Team:Penn State/MSC Design

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Revision as of 03:05, 27 October 2012

Multiple Start Codons Overview

Multiple Start Codons


A frustrating yet commonly observed phenomenon in the lab is the production of unexpected proteins. These occurrences may be explainable by multiple start codons in the mRNA strand. Codon slippage is a theory practically untouched by research, and this project aspires to shed some light on the issue.

Multiple Start Codons

Circuit Design

To begin construction of this plasmid, the DNA sequence was generated and edited in ApE, a DNA editing software available through the University of Utah, from several existing plasmid sequences available through other labs on the Penn State campus. The construct was rationally designed to include two start codons within 7 nucleotides of each other, and thus in different open reading frames.

Each codon, labeled RFP-coding ATG and sfGFP-coding ATG for simplicity, codes for a different reporter in the respective reading frame of each start codon. The first start codon, RFP-coding ATG, if recognized by the ribosome, will translate the reporter RFP. The second start codon, sfGFP-codon ATG, will translate the reporter sfGFP if recognized by the ribosome. Super-folder GFP (sfGFP) is used to allow for the nonsense codons of the out-of-frame RFP sequence preceding the sfGFP reporter which would inevitably be translated prior to the green reporter sequence should the ribosome recognize the sfGFP-coding ATG. The super-folder protein will fold regardless of this nonsense sequence, facilitating the measurement of codon slippage through the measurement of fluorescence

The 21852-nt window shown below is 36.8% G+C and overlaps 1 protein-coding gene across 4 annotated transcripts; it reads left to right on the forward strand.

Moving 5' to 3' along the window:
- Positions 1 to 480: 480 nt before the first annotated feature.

To prevent premature termination of the translation of either reporter, all stop codons in the respective reading frames of each codon were eliminated through amino acid sequence substitution.

Circuit Construction

Initially, 4 gBlocks, available through IDT as oligos with overlapping 40bp sequences complimentary to the adjacent oligo, were used to perform a Gibson Assembly reaction with a digested dRBS1 vector. After several failed attempts, a second approach was implemented. Oligos for the missing circuit sequence were designed and annealed, according to their complimentary 20bp overlaps, and inserted into the nearly-complete vector using Gibson Assembly. This attempt was successful, and the initial construct was verified with sequencing.